This article analyzes and compares EU and Russian approaches to the study of cross-border cooperation (CBC) after the Cold War, after examining the historical background and main theoretical approaches that have framed this literature. While EU literature has mirrored EU practice by drawing attention to more diverse and complex modes of cooperation, Russian analyses echo the official emphasis on mutual economic interactions with EU countries at the border areas. Western analyses of CBC are implicitly influenced by the works on ‘new regionalism’ and transnationalism. As a whole, the European scholars underline that cross-border projects have had limited impact; they point to various obstacles to cross-border economic development, resulting in only a limited effect on existing structural factors. In turn, Russian scholars acknowledge the minor interest of the Russian government in the cross-border cooperation with the EU, stressing Russia’s priority to implement an independent foreign policy in Europe aimed at restoration its own economic power. Operating from a constructivist theoretical framework, the authors conclude that the ideational apparatus used to analyze border cooperation is strongly conditioned by the political context in which scholars operate as well as by the larger geopolitical situation.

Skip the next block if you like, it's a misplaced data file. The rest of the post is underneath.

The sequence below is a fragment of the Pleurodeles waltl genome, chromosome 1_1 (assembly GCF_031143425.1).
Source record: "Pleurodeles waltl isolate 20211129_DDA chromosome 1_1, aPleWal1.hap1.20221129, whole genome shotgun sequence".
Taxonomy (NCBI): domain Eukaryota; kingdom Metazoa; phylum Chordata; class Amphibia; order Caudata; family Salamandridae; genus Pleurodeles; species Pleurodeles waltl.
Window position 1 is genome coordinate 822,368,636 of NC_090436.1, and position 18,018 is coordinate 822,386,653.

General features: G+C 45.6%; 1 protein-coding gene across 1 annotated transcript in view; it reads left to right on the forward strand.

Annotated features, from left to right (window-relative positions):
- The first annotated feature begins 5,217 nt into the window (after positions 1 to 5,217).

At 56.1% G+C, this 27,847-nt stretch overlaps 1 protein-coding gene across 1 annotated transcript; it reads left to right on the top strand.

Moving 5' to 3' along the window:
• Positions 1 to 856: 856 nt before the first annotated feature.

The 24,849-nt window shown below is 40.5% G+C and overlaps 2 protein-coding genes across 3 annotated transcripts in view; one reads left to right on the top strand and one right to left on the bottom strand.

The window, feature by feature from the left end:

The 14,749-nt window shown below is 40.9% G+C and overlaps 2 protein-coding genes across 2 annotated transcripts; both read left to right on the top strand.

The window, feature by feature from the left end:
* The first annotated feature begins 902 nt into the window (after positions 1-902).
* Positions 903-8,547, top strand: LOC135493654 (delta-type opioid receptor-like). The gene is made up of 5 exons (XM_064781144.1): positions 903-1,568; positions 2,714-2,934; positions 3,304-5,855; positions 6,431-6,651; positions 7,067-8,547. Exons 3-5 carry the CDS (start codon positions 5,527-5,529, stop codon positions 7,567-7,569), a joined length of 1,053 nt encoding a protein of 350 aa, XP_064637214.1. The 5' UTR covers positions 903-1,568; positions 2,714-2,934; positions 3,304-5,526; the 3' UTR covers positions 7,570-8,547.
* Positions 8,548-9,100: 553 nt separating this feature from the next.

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Journal of Contemporary European Studies
Institute of European, Russian and Eurasian Studies

Nechiporuk, D. (Dmitry), & DeBardeleben, J. (2018). Diverging views of EU-Russian borders: points of congruence and difference in EU and Russian analyses. Journal of Contemporary European Studies. doi:10.1080/14782804.2018.1534727